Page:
A new study shows that mysterious, steep-sided pits—one up to 600 feet wide and 600 feet deep—discovered by the Rosetta spacecraft on the surface of comet 67P/Churyumov-Gerasimenko are probably sinkholes caused by weaknesses in the ground beneath the comet’s surface. And this could offer clues into how old the comet is and how it came to be.
Scientists spotted the pits right away, when Rosetta became the first probe in history to orbit a comet last summer, but they were too busy mapping the comet’s craggy surface to think much about them. “We had no idea what they were,” says planetary scientist Jean-Baptiste Vincent, of the Max Planck Institute for Solar System Research in Göttingen, Germany. Vincent is lead author of a new paper in the journal Nature that explains the pits. To do this, researchers considered possible explanations for the pits’ origins.
It’s unlikely this or the others are impact craters, says Vincent, because incoming meteorites wouldn’t create such steep-sided holes.
And they probably weren’t caused by subsurface ice being warmed by the sun and exploding outward. That does happen on 67/P, as Rosetta found last year, but at a much smaller scale than needed to create these enormous pits.
Another explanation—that the holes are created from the top down as ice escapes gradually into space, leaving only rock behind—is also implausible, says Vincent. “We can see jets of dust and gas coming from inside some of the pits,” he says, “and we measured how much dust was coming out. It was minor. It would have taken forever to create the pits this way.”
In the end, the team settled on the idea that the pits came from the bottom up. The believe gaps somehow formed beneath the surface, and the pits were formed as the comet’s crust collapsed inward.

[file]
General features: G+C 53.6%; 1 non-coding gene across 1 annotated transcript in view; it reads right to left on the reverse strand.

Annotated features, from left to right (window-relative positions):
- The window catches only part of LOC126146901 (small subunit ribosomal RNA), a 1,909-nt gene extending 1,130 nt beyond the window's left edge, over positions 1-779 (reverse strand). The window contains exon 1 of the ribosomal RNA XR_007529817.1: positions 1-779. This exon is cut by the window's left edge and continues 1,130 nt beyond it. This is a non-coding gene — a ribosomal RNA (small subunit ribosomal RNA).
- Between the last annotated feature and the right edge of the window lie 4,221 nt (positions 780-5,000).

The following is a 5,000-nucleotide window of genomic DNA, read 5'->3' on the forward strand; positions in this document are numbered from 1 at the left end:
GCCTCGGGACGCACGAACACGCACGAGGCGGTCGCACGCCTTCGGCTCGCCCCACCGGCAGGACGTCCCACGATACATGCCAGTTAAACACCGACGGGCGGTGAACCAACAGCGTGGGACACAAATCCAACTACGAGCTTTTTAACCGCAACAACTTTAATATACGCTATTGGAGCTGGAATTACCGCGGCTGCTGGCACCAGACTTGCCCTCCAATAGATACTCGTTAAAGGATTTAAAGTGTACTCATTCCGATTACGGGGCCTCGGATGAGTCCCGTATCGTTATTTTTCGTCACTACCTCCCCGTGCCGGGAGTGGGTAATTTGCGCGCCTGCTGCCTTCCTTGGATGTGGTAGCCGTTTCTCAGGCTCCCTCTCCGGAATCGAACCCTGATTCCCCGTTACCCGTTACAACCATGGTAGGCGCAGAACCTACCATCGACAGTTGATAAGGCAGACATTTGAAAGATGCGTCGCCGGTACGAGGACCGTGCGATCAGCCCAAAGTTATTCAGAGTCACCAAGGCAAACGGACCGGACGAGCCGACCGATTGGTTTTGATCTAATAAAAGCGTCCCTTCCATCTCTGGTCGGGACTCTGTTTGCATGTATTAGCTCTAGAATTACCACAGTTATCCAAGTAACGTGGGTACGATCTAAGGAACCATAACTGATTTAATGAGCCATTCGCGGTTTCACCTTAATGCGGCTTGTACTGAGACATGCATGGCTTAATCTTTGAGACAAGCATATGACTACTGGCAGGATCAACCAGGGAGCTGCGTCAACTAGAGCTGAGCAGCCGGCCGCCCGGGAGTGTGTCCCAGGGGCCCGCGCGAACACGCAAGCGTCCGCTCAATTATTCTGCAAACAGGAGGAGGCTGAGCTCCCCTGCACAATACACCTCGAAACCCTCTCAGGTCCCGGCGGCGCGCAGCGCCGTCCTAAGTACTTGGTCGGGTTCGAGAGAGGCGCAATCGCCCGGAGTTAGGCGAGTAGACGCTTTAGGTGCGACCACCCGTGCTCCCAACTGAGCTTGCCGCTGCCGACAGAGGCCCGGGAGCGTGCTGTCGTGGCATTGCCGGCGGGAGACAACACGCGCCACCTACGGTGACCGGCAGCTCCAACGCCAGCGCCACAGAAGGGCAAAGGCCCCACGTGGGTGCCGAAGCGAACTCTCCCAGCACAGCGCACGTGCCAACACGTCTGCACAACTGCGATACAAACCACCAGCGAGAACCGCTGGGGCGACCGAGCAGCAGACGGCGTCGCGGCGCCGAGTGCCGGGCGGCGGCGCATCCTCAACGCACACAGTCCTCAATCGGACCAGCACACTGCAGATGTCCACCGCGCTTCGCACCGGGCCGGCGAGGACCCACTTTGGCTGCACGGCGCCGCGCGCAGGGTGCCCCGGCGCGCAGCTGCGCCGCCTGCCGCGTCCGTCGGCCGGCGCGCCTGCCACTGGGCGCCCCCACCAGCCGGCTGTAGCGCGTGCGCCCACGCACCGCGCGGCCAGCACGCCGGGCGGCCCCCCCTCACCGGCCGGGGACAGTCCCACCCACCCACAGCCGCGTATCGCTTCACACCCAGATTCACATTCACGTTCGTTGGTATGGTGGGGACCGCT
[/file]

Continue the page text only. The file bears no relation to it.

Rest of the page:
Scientists know the comet is far less dense than solid rock, and even less dense than ice. That means there must be gaps inside—something comet experts have long believed to be true.
If the gaps are large, then the comet was likely formed when rock-sized pieces stuck together early in the solar system’s history. But if the gaps are smaller and more numerous, then the original pieces were already much smaller when they combined into the comet.
The pits also offer clues to the comet's age. Passage near the sun forces ice to escape, weakening the comet’s internal structure until the remaining rock collapses, filling the gaps and letting the surface fall in. Over time, Vincent expects, the loss of additional ice from the walls of the pits will tend to weaken them, eroding the sides so that the pits become smoother and smoother until eventually they disappear. “It’s a bit like what you see in asteroids," Vincent says, “but in reverse.” If you see lots of circular features on an asteroid, which is mostly rock, it’s very old, because the asteroid has been struck by large numbers of meteorites. “With comets,” he says, “the more pits you see, the younger it is." That’s consistent with the history of 67/P, which scientists believe only began coming close to the sun after spending most of its life in the deep freeze of the outer solar system about 70 years ago.
There’s still the open question about whether 67/P is a loose aggregation of rocks and ice or a more finely grained clump of ice and pebbles mixed together. That question could be answered in coming months. The Philae lander, which went silent shortly after it touched down on the comet last fall, has suddenly awakened. Working in concert with the Rosetta orbiter, it could do a far more more detailed analysis of the 67/P’s internal structure than anything the mission has achieved so far.
And that probably won't be the end of the discoveries. Rosetta was originally approved to accompany 67/P as the comet makes its closest approach to the sun on August 13, then keep studying it through December. But the European Space Agency has extended the mission to September, 2016. It’s impossible to predict how much scientists will learn about these once-mysterious objects in that time.